For Pepper, we started by focusing on the specific bra fit challenges that small-chested women face. But then we expanded a level beyond that and looked at what their shopping experience was like: While today many mainstream bra companies now offer “maternity”, “plus sized” etc categories, there still usually wasn’t a specific category for small cup sizes. How the bra companies marketed their products affected what “standards” of beauty were reinforced. The Victoria’s Secret Fashion Show is a great example of setting unrealistic body goals for women. This all then perpetuates a negative self image if you don’t look like the established model of beauty. I personally really, really hate this above advertisement of a woman holding small tangerines looking so unhappy, and it implies she can only find happiness with large grapefruits. It’s not true!! Tangerines are awesome!
These feelings of not being enough, of not fitting in, of not being perfect…this is the ultimate problem Pepper is trying to solve. Having this mission made it easier when it came time to evaluate product and marketing decisions.
Become an expert in the deepest, most hurtful pains your target audience is experiencing, and that will help uniquely position you as the only one who can provide the magical solution.
2. Reject the idea of “organic marketing”
I’m a believer that there’s no such thing as organic marketing. The idea that ‘if you build it, they will come’ is absolutely false. There’s nothing natural or organic about starting up. For an early stage company with little to no brand equity, every user acquisition or sales you make will come directly from your elbow grease one way or another.
For our Kickstarter, we doubled down on PR and social media marketing. For you, your acquisition channels will probably look different. It comes down to figuring out what will resonate most with your target audience, and then doing everything you can to make it as easy as possible for them to discover you. More details on how we put in the work for PR.
In order to have word of mouth marketing, you need to give them something worth talking about.
Our craziest learning here? We got all those press hits and Kickstarter pledges…with just an idea. Our product wasn’t even fully baked yet when we launched the campaign (we’re closer now)! So don’t let a half baked product or story deter you from starting to talk about it — the sooner you start marketing it the more validation and promotion opportunities you get!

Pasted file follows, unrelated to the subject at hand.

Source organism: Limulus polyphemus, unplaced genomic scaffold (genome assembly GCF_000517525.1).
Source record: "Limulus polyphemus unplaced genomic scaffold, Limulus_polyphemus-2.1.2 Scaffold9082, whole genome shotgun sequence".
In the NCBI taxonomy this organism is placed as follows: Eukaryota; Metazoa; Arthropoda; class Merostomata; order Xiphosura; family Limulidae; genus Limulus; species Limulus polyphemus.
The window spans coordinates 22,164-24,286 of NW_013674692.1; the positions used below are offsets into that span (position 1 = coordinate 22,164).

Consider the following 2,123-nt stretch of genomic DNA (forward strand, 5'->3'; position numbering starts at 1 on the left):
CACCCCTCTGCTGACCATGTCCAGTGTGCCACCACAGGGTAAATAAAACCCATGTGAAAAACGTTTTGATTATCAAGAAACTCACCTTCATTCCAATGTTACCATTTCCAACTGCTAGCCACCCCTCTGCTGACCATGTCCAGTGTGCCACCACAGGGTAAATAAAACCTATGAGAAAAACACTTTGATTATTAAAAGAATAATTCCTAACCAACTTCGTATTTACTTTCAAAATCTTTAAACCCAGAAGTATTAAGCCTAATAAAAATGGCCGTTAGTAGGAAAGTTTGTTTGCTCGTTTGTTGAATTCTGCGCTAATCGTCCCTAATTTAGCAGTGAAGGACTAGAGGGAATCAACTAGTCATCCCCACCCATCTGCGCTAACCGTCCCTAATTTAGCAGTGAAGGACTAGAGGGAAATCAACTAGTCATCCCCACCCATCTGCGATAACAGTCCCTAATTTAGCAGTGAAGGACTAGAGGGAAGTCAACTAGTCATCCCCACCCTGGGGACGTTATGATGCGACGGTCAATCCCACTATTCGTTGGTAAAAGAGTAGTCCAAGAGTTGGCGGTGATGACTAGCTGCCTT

3. Answers and solutions to everything
When you’re new to this, YOU WILL MESS UP! IT WILL SUCK! But that’s totes fine. The best part is that for every challenge you face and for every question you have, there’s an answer and solution for everything.
Example: For the day of our Kickstarter campaign launch, I was on point to hit the go live button. Lia and I had agreed on a duration of 21 days to raise $10,000. It was 5am Mountain Time, and I was half asleep the morning of. I pressed the go live button, and shortly after realized the campaign was set to 13 days. “What?! It must’ve been the platform!!” I exclaimed. Obviously I was the one to blame for accidentally massively shortening our timeframe.
We let ourselves freak out for a few minutes. Then, we got to work using this to our advantage and drove urgency with our backers. The result? We met that $10k in just 10 hours on the first day.
Every problem is going to feel like the end of the world when time and money are against you. With overcoming each one comes the confidence to tackle head-on bigger and hairier problems in the future.
(Watch the full video for more examples of my impressive mistakes)
There you have it! My “B-R-A” tips on how not to succumb to the overwhelming initial chaos, but instead how to move past the early feelings of intimidation and self-doubt. All it takes is that first step.
My hopes with this session was to inspire even just ONE person to explore their idea a little further, despite maybe not having the experience to know where to start. Got an idea you’re trying to make happen? Let’s swap stories! Tweet me: @jaclyn_fu
Watch the full session here: